December 28, 2007
Fourth Circuit affirms below-guideline sentence in first big post-Gall ruling
A decision just released by the Fourth Circuit today in US v. Pauley, No. 07-4270 (4th Cir. Dec. 28, 2007) (available here), suggests that at least one circuit got the back-off message that the Supreme Court seemed eager to send to the courts of appeals in Gall and Kimbrough. Here is the opening paragraph in Pauley:
Larry Pauley pled guilty to one count of possessing photographs that contained images of child pornography, 18 U.S.C. § 2252A(a)(5)(B). At sentencing, the district court determined that Pauley’s Guidelines range was 78 to 97 months’ imprisonment. After considering this range in conjunction with the factors set forth in 18 U.S.C. § 3553(a), the district court sentenced Pauley to forty-two months’ imprisonment. Finding no abuse of discretion, we affirm the sentence imposed by the district court.
The decision goes on to discuss sentencing review and Gall at some length. And this passage discussing the particulars of the district court's sentencing decision provides a sense of the overall tone of the opinion:
In its consideration of the § 3553(a) factors, the district court correctly found in the exercise of its discretion that other facts warranted a sentence lower than that recommended by the Guidelines range. The district court found that Pauley warranted a lower sentence because he was deeply remorseful and, besides the criminal conduct at issue, he was a good father and teacher. Such considerations were appropriate because they are directly tied to § 3553(a)(1)’s directive that the court consider the history and characteristics of the defendant. 18 U.S.C. § 3553(a)(1). The district court also found that Pauley warranted a lower sentence because he lost his teaching certificate and his state pension as a result of his conduct. Consideration of these facts is consistent with § 3553(a)’s directive that the sentence reflect the need for "just punishment," id. § 3553(a)(2)(A), and "adequate deterrence," id. § 3553(a)(2)(B). The district court further explained that a lower sentence would allow Pauley to be rehabilitated through the counseling he will receive during incarceration, and the court noted that a lifetime of supervised release would reduce the risk of Pauley becoming a repeat offender and would deter him from future criminal conduct. These are also valid considerations under § 3553(a). In sum, considering all of the factors that the district court viewed as mitigating in their totality, we hold that the thirty-six month downward variance was supported by the justifications necessary to uphold the sentence.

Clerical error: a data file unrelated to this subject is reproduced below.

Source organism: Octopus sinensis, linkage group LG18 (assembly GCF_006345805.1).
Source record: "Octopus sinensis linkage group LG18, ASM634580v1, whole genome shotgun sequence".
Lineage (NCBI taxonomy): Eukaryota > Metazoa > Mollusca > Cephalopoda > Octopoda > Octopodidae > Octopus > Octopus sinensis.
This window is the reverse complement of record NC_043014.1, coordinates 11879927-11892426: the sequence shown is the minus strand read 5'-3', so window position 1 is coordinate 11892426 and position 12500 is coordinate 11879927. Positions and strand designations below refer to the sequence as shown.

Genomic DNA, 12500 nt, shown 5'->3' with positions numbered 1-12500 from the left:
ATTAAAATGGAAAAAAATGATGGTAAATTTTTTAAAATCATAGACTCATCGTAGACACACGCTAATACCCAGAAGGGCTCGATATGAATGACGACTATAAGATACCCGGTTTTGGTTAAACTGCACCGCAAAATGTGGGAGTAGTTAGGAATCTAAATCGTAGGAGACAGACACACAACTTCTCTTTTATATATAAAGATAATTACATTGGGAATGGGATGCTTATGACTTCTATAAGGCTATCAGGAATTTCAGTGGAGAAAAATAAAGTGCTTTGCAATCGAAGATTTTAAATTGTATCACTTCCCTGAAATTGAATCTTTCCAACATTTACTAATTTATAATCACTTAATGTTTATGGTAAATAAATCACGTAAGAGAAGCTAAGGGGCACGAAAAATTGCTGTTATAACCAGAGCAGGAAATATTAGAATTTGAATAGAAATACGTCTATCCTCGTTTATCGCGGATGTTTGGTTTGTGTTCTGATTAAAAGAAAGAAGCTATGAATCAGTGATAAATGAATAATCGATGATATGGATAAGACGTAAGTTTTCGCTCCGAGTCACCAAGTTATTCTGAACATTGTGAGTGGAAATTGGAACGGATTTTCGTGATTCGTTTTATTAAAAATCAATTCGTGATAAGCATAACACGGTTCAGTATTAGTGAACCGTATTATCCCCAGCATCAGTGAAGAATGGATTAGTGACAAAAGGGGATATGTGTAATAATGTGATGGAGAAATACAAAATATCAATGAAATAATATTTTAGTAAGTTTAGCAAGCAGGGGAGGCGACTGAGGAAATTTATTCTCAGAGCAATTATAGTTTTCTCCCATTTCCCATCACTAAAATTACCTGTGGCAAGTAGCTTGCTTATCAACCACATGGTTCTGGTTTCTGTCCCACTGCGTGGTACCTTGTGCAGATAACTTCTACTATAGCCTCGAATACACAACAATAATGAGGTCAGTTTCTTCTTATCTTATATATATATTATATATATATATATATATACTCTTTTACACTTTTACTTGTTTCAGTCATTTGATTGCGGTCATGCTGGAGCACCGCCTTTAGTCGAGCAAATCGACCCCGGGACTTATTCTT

December 28, 2007 at 04:10 PM | Permalink
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Now I seriously hope to see:
warranted a lower sentence because he was deeply remorseful and, besides the criminal conduct at issue, he was a good father and teacher,
apply in, particulary crack cocaine, cases as I know many, many defendants who are remorseful, a good father and so on, but most attorneys (I know)say that this in not extraordinary circumstances that can be used to argue downward departure.
So I hope this is the start of something new...
Posted by: | Dec 28, 2007 4:43:38 PM
is a lifetime of supervised released, constitutional?
Posted by: EJ | Dec 28, 2007 5:17:39 PM
These are two big blows for the DOJ my bet is post gall this would have not be affirmed. Do you agree pre gall they send these back to the district?
I think other judges will see this and start going below the guidelines on a reg basis.
Which is some not all cases is a good thing. Lets stop spending money on keeping people in jail and putting thise dollars to a productive use.
Posted by: | Dec 28, 2007 5:37:37 PM
“I think other judges will see this and start going below the guidelines on a reg basis.”
Yes. And some will see this and go ABOVE the guidelines even more. Perhaps – and this is just a guess – Gall is going to be a kind of back-door Blakely. Issues that would cause a judge to depart will be more intensely litigated by both sides, and, absent a guilty plea, there will be added incentive to bring these issues in at trial to try and do an end-run around whatever might be raised during sentencing. (Alright, if I was a US Attorney, that is what I would be demanding that my people do. They wouldn’t like it. But I would win awards for my insight.)
Posted by: S.cotus | Dec 31, 2007 10:53:09 AM